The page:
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PRESS RELEASE
5-25-11

Act Teleconferencing to Pay $40,000 to Settle EEOC Disability Discrimination Law Suit

BOSTON – ACT Teleconferencing Services, a Colorado-based provider of audio, web, and video conferencing services to companies in the United States and abroad, will pay $40,000 to settle a discrimination lawsuit filed by the U.S. Equal Employment Opportunity Commission (EEOC), the agency announced today. The lawsuit, filed today in federal court in Boston, charged that ACT Teleconferencing violated federal law when it refused to extend the leave of a disabled employee for one month and then fired her.

According to the EEOC’s lawsuit, Civil Action No. (1:11-cv-10941), ACT Teleconferencing refused to accommodate the disabilities of Paige Sprince, a longtime Massachusetts employee who had been seriously injured in an automobile accident on her way to work in February 2009, by refusing to extend her leave of absence for one month. Instead, it terminated Sprince right after she had received clearance from her doctor to return to work in one month.

Such alleged conduct violates the Americans With Disabilities Act, which requires employers to attempt to make reasonable accommodations for employees’ disabilities as long as this poses no undue hardship. The EEOC filed suit after first attempting to reach a pre-litigation settlement through its conciliation process.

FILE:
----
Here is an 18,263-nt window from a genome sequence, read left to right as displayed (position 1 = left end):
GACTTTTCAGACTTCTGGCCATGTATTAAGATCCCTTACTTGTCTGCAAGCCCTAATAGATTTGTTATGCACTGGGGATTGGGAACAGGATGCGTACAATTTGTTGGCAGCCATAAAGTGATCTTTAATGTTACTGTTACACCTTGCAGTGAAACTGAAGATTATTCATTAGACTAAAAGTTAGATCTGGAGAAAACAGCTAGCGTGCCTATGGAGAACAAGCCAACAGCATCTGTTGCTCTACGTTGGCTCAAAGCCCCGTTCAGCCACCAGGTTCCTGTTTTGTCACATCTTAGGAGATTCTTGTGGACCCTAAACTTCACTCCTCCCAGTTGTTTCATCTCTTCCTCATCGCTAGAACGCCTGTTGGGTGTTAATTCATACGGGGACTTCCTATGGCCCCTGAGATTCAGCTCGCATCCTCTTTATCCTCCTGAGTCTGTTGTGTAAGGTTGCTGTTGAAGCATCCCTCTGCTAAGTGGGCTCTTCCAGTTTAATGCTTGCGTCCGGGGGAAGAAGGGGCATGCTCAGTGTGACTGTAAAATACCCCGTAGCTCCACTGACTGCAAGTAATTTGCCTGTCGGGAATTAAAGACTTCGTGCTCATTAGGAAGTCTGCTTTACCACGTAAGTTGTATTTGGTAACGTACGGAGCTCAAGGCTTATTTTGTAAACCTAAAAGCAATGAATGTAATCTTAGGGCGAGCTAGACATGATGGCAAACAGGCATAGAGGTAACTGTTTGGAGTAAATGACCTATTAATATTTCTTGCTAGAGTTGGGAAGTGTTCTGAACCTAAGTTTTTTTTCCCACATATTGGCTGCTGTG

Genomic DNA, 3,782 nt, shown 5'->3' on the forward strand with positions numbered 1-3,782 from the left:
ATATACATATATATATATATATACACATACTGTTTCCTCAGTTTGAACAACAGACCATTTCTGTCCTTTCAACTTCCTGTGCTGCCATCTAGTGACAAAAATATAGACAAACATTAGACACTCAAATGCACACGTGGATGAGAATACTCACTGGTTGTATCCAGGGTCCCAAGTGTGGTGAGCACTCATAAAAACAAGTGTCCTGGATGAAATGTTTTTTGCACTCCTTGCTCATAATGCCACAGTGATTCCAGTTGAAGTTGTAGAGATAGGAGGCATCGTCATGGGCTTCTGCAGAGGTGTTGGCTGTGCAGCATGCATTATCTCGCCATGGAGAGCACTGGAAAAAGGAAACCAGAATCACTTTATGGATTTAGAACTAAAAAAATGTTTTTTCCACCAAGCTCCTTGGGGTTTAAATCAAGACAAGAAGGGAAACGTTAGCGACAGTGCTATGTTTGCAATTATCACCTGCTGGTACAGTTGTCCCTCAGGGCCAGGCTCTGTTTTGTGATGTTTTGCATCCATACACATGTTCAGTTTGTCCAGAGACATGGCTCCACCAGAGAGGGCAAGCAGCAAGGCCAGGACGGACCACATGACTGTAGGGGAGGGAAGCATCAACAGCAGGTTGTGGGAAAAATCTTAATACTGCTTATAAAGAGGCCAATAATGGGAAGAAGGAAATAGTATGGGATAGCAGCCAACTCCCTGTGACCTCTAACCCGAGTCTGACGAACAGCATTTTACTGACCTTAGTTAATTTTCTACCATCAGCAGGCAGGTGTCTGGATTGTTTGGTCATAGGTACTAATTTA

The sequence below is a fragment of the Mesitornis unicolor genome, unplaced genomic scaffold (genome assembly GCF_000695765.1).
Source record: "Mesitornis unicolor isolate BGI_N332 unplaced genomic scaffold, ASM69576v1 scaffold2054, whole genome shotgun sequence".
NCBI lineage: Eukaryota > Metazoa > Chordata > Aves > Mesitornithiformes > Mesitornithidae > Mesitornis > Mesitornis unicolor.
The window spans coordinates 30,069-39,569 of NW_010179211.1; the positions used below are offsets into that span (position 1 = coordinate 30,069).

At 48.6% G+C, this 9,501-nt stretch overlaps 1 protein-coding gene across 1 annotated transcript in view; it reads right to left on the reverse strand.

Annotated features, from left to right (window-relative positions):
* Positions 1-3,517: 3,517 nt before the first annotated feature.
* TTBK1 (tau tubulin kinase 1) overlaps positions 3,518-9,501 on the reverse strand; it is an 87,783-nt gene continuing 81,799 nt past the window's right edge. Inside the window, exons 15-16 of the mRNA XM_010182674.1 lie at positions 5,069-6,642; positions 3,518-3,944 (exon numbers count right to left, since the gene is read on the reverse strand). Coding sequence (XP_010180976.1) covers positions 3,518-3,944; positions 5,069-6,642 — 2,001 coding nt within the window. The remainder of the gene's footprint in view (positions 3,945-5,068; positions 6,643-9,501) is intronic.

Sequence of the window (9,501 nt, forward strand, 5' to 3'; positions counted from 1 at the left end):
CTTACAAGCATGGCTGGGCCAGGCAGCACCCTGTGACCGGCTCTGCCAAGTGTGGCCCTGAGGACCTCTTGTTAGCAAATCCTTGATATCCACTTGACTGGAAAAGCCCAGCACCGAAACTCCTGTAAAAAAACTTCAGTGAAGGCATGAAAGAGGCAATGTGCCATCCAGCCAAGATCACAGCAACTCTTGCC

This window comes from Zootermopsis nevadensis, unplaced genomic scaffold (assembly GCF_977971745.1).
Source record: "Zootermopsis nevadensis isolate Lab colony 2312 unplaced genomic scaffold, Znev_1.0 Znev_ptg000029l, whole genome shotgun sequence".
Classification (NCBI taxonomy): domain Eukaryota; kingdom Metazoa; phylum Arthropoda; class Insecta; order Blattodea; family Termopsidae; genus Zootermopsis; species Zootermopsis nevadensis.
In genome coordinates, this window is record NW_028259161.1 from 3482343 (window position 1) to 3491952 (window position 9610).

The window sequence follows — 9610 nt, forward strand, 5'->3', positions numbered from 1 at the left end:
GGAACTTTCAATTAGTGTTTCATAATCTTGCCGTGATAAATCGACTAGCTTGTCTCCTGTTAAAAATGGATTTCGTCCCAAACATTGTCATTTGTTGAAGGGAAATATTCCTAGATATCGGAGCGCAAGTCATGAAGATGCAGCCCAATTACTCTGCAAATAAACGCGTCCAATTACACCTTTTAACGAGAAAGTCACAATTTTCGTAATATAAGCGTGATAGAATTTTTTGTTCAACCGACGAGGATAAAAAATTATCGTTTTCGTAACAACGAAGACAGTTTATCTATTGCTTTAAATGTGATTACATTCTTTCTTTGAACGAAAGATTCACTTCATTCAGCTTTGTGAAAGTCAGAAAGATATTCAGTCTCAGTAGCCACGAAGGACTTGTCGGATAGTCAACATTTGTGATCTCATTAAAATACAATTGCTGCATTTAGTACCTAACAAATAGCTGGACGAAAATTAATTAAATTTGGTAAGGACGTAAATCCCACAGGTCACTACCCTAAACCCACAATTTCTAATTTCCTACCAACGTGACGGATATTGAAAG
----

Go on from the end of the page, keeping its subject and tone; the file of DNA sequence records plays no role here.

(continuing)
In addition to the monetary payment to Sprince, the consent decree resolving the complaint prohibits ACT Teleconferencing from further discriminating based on disability; and requires the company to revise and re-issue a written ADA non-discrimination policy, provide four hours of training to all supervisors in Massachusetts and all human resources employees, and post a notice concerning the settlement.

“Leaves of absence are often appropriate accommodations and opportunities to fulfill the ADA’s requirements,” said Markus L. Penzel, senior trial attorney for the EEOC. “The EEOC will continue to take swift action to ensure that employers meet their obligations to observe federal anti-discrimination laws.”

Elizabeth Grossman, regional attorney for the EEOC’s New York District Office, added, “This case is a reminder that companies have a continuing obligation to work with their employees to find a fair and legal solution to disability challenges. We commend ACT Teleconferencing for working with us to resolve this matter quickly and amicably.”

The EEOC enforces federal laws prohibiting employment discrimination. Further information about the Commission is available on the agency's web site at www.eeoc.gov.